Nearly half way through the year and still, I estimate, only nearly half-way through the first draft of the novel I am writing. Hopefully, now that I am back using broadband, I will spend less time waiting for emails and facebook applications to appear and more time writing.
I think I have finally broken my new computer in, although I have a feeling that Office XP will be flashing a message at me in about forty days saying that it is no longer active because I have installed it on two machines. Originally I thought the software could only be installed on one machine - my old computer - but it seemed to let me install it and activate it on my new computer. I have Open Office - a free clone of MS Office - as a back-up if XP starts to complain.
So with broadband saving me time and no more software and hardware to install and register, I wrote more than usual this week. I even had one of those sessions when writing didn't feel like a hard slog. I love those days. But isn't writing supposed to be a muse-run, fun-filled, extended burst of creative energy I hear you ask. Nope, not for me. I feel validated everytime I read about a successful author who finds writing a hard slog, like Nam Le, the Vietnamese born Australian author who is getting big raps for his short story collection "The Boat".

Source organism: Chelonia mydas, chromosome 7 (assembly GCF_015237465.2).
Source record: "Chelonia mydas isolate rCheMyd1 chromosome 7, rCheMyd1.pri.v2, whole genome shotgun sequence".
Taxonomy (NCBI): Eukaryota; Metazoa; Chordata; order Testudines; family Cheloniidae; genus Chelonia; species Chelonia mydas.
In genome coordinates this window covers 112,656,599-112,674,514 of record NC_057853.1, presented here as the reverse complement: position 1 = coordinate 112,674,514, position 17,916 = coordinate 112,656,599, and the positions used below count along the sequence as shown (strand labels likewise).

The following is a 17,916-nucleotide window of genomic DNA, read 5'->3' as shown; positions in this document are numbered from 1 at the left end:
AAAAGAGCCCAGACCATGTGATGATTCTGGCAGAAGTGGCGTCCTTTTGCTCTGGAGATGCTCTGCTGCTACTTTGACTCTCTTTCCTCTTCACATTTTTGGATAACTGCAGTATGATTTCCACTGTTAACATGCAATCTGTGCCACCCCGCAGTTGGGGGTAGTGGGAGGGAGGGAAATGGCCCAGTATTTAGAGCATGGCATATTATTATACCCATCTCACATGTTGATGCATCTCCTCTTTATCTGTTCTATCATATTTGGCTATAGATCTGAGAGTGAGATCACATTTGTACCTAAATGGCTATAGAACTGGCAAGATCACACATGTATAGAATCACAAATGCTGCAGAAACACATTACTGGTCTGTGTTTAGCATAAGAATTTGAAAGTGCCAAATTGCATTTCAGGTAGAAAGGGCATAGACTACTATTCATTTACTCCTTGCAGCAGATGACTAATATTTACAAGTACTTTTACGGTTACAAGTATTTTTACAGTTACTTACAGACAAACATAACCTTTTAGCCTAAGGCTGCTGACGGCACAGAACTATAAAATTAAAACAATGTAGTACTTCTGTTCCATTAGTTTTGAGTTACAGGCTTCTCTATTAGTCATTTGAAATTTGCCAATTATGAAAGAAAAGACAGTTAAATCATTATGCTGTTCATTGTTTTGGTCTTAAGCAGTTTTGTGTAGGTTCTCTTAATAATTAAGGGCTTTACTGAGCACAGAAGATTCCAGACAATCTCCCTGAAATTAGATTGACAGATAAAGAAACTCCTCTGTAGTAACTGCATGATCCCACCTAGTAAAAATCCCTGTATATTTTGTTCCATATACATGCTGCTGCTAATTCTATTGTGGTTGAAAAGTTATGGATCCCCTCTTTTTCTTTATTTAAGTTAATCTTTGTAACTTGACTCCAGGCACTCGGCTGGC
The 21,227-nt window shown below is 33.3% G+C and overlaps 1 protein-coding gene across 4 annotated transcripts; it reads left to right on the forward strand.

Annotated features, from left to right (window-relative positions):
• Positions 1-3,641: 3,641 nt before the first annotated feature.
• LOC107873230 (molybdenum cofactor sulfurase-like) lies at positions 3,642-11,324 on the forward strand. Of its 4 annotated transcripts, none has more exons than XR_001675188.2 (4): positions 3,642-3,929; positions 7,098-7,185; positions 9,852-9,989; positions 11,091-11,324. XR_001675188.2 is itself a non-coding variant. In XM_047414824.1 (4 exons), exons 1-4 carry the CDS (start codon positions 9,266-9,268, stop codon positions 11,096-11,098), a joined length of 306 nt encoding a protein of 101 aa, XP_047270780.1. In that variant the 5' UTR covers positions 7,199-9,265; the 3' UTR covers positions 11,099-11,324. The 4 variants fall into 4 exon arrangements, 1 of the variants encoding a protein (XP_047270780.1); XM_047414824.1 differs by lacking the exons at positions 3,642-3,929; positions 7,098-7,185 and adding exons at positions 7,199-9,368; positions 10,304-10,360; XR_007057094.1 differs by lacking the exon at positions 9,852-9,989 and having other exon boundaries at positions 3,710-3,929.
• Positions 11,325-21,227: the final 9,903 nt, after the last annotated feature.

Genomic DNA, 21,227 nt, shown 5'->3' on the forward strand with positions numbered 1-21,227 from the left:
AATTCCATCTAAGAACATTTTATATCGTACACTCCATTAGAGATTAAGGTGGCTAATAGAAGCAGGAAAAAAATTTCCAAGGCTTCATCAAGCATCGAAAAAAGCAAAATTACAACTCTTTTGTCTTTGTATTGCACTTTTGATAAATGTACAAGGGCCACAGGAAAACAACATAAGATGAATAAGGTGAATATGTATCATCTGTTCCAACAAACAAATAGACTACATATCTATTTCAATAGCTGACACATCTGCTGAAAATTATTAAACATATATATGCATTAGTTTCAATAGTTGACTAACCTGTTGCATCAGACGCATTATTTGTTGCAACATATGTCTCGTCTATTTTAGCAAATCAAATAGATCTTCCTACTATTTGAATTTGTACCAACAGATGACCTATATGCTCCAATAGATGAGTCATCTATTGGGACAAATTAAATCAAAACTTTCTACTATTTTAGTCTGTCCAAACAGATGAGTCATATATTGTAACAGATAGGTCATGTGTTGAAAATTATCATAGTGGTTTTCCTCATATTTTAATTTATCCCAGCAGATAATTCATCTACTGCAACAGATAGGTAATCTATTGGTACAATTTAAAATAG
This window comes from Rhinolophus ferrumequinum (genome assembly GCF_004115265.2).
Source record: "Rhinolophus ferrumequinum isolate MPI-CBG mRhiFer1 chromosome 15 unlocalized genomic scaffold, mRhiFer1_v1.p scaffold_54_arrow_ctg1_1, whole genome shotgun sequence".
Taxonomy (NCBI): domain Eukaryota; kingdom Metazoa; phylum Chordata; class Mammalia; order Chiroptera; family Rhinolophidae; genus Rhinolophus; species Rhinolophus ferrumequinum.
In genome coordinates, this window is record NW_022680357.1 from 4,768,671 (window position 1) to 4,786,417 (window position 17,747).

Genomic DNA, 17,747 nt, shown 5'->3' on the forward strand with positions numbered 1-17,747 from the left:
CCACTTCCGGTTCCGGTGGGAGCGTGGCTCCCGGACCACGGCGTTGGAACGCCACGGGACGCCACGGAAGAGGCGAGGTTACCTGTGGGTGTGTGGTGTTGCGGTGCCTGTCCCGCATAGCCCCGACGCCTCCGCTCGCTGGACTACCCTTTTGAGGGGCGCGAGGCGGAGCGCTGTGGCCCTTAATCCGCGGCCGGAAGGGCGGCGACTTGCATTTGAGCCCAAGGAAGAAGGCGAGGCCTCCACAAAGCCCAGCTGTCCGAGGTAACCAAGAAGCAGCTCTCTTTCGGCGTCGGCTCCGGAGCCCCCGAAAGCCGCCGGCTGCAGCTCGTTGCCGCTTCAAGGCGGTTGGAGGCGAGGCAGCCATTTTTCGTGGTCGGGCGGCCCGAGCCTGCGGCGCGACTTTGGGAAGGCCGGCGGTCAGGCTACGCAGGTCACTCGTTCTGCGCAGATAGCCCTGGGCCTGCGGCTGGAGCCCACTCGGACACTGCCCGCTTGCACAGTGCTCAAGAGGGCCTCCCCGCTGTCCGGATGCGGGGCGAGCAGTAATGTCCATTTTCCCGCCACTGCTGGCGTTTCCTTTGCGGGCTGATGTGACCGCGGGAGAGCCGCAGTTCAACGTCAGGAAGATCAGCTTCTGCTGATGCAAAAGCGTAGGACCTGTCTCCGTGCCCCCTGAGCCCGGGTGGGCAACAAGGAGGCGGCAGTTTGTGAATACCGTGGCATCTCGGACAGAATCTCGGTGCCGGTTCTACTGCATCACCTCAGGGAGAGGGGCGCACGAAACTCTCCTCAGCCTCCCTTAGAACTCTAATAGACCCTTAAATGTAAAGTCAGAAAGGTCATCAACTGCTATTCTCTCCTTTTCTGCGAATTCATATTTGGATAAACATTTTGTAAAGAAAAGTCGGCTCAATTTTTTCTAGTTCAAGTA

I sorted through the pile of articles from newspapers and the net on my desk and found one that I had ripped out of the AGE referring to a competition for a Young Adult novel of at least 25,000 words run by Text Publishing. The winner gets a contract and a $10,000 advance. I am suprised that Text is having such a competition because I thought that if any genre of Australian fiction was doing well it was Young Adult. I wonder what Text's attitude to speculative fiction is. Anyway, the competition closes on the 30th August so it can be announced at the Melbourne Writer's Festival.
I have read a few chapters of the novel I am critiquing. I worry about the info dumps in it because a large proportion of the first few chapters is background information. The information is interesting and entertaining, but I think I am going to have to start asking: is it necessary to move the plot forward?